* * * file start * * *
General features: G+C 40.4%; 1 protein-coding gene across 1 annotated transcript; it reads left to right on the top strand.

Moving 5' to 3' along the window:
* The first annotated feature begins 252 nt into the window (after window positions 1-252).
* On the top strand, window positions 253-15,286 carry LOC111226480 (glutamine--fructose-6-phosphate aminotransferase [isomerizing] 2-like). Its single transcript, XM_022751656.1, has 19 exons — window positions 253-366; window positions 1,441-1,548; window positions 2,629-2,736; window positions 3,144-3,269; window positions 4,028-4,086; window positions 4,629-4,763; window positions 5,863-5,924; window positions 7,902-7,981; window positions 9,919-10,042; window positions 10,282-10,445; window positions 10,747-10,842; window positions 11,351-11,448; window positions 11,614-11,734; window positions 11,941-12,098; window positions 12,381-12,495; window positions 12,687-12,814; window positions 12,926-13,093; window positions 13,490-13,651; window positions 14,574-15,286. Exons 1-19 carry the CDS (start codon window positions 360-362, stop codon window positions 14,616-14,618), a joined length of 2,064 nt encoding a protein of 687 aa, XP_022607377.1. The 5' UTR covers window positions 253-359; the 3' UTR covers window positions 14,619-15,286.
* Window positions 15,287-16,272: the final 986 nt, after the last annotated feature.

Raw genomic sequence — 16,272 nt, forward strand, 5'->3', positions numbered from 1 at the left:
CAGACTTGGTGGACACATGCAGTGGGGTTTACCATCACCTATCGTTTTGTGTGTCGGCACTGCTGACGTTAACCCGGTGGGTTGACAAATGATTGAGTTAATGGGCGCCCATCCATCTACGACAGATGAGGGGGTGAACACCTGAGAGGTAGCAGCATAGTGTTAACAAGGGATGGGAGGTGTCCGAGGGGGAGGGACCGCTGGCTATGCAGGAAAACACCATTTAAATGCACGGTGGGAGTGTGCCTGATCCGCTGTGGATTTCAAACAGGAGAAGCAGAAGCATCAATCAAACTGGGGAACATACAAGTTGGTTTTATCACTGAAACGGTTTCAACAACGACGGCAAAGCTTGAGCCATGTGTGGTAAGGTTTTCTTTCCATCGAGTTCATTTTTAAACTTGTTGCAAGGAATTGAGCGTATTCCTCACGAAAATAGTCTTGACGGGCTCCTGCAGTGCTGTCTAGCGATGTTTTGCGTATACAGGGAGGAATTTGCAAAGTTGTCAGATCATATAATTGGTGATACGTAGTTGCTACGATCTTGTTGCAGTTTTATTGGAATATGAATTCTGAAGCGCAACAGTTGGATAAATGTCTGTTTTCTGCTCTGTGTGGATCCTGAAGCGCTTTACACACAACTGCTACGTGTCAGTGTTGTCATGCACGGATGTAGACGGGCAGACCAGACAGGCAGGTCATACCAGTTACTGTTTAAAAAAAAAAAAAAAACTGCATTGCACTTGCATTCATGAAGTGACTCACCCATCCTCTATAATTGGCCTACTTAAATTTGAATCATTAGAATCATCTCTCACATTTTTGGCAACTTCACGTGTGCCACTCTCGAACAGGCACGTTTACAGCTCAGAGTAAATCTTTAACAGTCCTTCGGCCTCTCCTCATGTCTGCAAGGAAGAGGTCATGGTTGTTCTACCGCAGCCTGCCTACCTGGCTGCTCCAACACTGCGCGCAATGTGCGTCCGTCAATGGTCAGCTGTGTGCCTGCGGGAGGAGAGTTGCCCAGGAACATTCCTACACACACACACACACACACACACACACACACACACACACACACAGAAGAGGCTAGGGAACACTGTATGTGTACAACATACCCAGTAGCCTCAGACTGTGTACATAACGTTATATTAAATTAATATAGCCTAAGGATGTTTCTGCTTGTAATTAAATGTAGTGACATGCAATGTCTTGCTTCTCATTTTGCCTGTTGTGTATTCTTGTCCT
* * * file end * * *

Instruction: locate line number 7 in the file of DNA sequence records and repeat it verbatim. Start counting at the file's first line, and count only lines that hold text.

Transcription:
CAGACTTGGTGGACACATGCAGTGGGGTTTACCATCACCTATCGTTTTGTGTGTCGGCACTGCTGACGTTAACCCGGTGGGTTGACAAATGATTGAGTTAATGGGCGCCCATCCATCTACGACAGATGAGGGGGTGAACACCTGAGAGGTAGCAGCATAGTGTTAACAAGGGATGGGAGGTGTCCGAGGGGGAGGGACCGCTGGCTATGCAGGAAAACACCATTTAAATGCACGGTGGGAGTGTGCCTGATCCGCTGTGGATTTCAAACAGGAGAAGCAGAAGCATCAATCAAACTGGGGAACATACAAGTTGGTTTTATCACTGAAACGGTTTCAACAACGACGGCAAAGCTTGAGCCATGTGTGGTAAGGTTTTCTTTCCATCGAGTTCATTTTTAAACTTGTTGCAAGGAATTGAGCGTATTCCTCACGAAAATAGTCTTGACGGGCTCCTGCAGTGCTGTCTAGCGATGTTTTGCGTATACAGGGAGGAATTTGCAAAGTTGTCAGATCATATAATTGGTGATACGTAGTTGCTACGATCTTGTTGCAGTTTTATTGGAATATGAATTCTGAAGCGCAACAGTTGGATAAATGTCTGTTTTCTGCTCTGTGTGGATCCTGAAGCGCTTTACACACAACTGCTACGTGTCAGTGTTGTCATGCACGGATGTAGACGGGCAGACCAGACAGGCAGGTCATACCAGTTACTGTTTAAAAAAAAAAAAAAAACTGCATTGCACTTGCATTCATGAAGTGACTCACCCATCCTCTATAATTGGCCTACTTAAATTTGAATCATTAGAATCATCTCTCACATTTTTGGCAACTTCACGTGTGCCACTCTCGAACAGGCACGTTTACAGCTCAGAGTAAATCTTTAACAGTCCTTCGGCCTCTCCTCATGTCTGCAAGGAAGAGGTCATGGTTGTTCTACCGCAGCCTGCCTACCTGGCTGCTCCAACACTGCGCGCAATGTGCGTCCGTCAATGGTCAGCTGTGTGCCTGCGGGAGGAGAGTTGCCCAGGAACATTCCTACACACACACACACACACACACACACACACACACACACACACACAGAAGAGGCTAGGGAACACTGTATGTGTACAACATACCCAGTAGCCTCAGACTGTGTACATAACGTTATATTAAATTAATATAGCCTAAGGATGTTTCTGCTTGTAATTAAATGTAGTGACATGCAATGTCTTGCTTCTCATTTTGCCTGTTGTGTATTCTTGTCCT